Maybe it’s because my daughter is graduating from high school in a few weeks and heading off to university or maybe it’s because, just lately, I have been feeling unsettled and nostalgic, but whatever the reason: I LOVED Roomies. Co-written by Sara Zarr (Story of a Girl) and Tara Altebrando, Roomies‘ narrative is comprised of the back and forth e-mail communication between Elizabeth (EB) and Lauren (Lo), who have been assigned a room together at UC Berkley, as well as their first person narrative of events during that pivotal summer between high school and what comes next.
EB lives with her single mother in a condo on the Jersey Shore (but she doesn’t sound like a character from the reality show of the same name.) Her first e-mail to Lauren is a rant of epic proportions: she’s just had a fight with her mother and she’s already counting the days until she can leave the nest and fly across country.
Lauren has five younger siblings. They are so much younger, in fact, that she’s more like another mother than an older sister. She loves her family, but she has been dreaming about a single room for a while and so the first note from EB comes as something of a disappointment. She imagines writing a reply to EB that says:
I requested a single. All I’ve wanted for the last decade is a room of my own. Some privacy. A place to be alone with my thoughts where they are not constantly interrupted by someone else making some kind of racket, or even just someone else just quietly trying to exist in the same space as me…A “roomie” is really not what I had in mind. Really not what I had in mind at all.
Of course, this is not the note Lauren sends. Her actual reply is much less personal and honest. Nevertheless, despite the awkward beginning, the email exchange between EB and Lauren slowly morphs into something special as each girl tries to navigate that tricky period between “childhood” and “adulthood”.
I remember that summer between high school and university as a very transitional time. I wasn’t actually going away to school; my parents couldn’t afford it. Most of my best friends did go away, though. And so did the boy I fell in love with that summer. I wanted to be someone different – desperately. (Funny, that – almost forty years later, I still often want to be someone different.) Zarr and Altebrando capture that yearning ache so perfectly that I felt myself magically transported back to that long ago summer. Everything was funnier or sadder or profoundly important then.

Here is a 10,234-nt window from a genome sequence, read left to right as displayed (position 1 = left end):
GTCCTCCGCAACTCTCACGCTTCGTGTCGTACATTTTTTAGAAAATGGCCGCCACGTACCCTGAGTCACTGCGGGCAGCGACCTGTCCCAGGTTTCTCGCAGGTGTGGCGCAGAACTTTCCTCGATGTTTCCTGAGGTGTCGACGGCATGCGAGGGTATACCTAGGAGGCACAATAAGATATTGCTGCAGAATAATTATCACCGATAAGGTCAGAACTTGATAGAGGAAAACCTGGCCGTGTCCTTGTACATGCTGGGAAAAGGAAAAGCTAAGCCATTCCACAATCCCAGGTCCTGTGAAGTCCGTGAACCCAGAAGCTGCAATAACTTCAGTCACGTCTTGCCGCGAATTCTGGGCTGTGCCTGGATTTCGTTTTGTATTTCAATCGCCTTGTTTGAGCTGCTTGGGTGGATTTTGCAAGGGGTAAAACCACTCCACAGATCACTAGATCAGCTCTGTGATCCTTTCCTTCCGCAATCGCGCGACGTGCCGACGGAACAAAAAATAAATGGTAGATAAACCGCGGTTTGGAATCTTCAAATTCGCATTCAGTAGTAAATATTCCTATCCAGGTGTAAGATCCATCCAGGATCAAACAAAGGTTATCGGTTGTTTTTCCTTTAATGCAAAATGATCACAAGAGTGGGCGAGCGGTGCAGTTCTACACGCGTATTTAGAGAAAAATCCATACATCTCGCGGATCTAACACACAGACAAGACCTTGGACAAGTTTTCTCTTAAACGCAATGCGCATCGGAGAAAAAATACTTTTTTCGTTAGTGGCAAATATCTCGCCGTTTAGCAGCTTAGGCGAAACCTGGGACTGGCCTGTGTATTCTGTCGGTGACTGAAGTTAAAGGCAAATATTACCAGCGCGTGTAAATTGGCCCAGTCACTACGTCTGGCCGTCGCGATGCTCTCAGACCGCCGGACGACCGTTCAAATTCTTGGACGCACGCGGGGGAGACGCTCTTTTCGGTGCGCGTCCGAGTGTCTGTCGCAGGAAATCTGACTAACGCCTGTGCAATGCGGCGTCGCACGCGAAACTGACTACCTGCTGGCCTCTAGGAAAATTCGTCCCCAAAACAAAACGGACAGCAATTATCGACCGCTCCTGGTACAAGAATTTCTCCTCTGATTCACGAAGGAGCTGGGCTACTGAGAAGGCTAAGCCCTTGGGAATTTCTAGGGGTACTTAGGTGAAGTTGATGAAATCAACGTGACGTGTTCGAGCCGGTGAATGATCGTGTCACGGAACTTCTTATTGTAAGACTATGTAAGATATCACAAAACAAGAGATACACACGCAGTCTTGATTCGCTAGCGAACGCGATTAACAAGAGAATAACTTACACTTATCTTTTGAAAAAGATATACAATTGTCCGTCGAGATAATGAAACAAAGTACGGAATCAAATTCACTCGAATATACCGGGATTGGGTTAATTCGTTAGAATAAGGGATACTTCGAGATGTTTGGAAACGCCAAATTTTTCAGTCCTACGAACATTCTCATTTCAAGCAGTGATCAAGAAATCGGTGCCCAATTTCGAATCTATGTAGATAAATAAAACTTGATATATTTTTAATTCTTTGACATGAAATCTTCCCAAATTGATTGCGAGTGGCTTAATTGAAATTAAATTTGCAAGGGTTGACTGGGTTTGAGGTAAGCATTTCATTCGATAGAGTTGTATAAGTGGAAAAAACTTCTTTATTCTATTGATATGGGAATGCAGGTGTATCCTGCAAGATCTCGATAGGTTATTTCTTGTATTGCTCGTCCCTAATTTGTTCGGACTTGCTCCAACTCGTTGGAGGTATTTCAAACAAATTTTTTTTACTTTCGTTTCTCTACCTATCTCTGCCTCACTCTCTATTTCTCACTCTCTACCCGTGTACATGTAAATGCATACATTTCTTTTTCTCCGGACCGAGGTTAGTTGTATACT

When you go off to university (which I did the following year) you get to reinvent yourself. The person you were in high school can be magically shed like an old skin; there is no one around who “knew you when” and there’s something pretty amazing (albeit terrifying) in that. But there is also something pretty amazing about being with the people who have known you through all those formative years – people who know your flaws and love you anyway. I appreciated the way Zarr and Altebrando handled those high school relationships – the push and pull that comes from preparing to make the break and also desperately holding on to something that is important.
Lauren writes: “There’s this party on Saturday with kids from our high school and she (Lauren’s best friend, Zoe) wants to go and wants me to go with her. I don’t know. I just feel like high school is over…”
EB writes: “Lately my friends don’t talk about anything I find interesting. I’m not sure when that started.”
Over the course of the summer, the correspondence between EB and Lauren becomes more personal as they share details about their last summer at home. I loved each girl’s voice and story. I loved the secondary characters: parents and boyfriends. I loved how EB in particular comes to a deeper understanding of her mother. Perhaps some day my own daughter will understand me a little bit better, too.
Although I would love to follow EB and Lauren through their first year as roomies, I am glad that Zarr and Altebrando decided to end their story where they did. I haven’t read a YA book I have loved as much as this one in a long time.
As my daughter prepares to embark on her own journey I am both elated and terrified. I hope she makes friends like EB and Lauren. I hope she becomes the person she wants to be.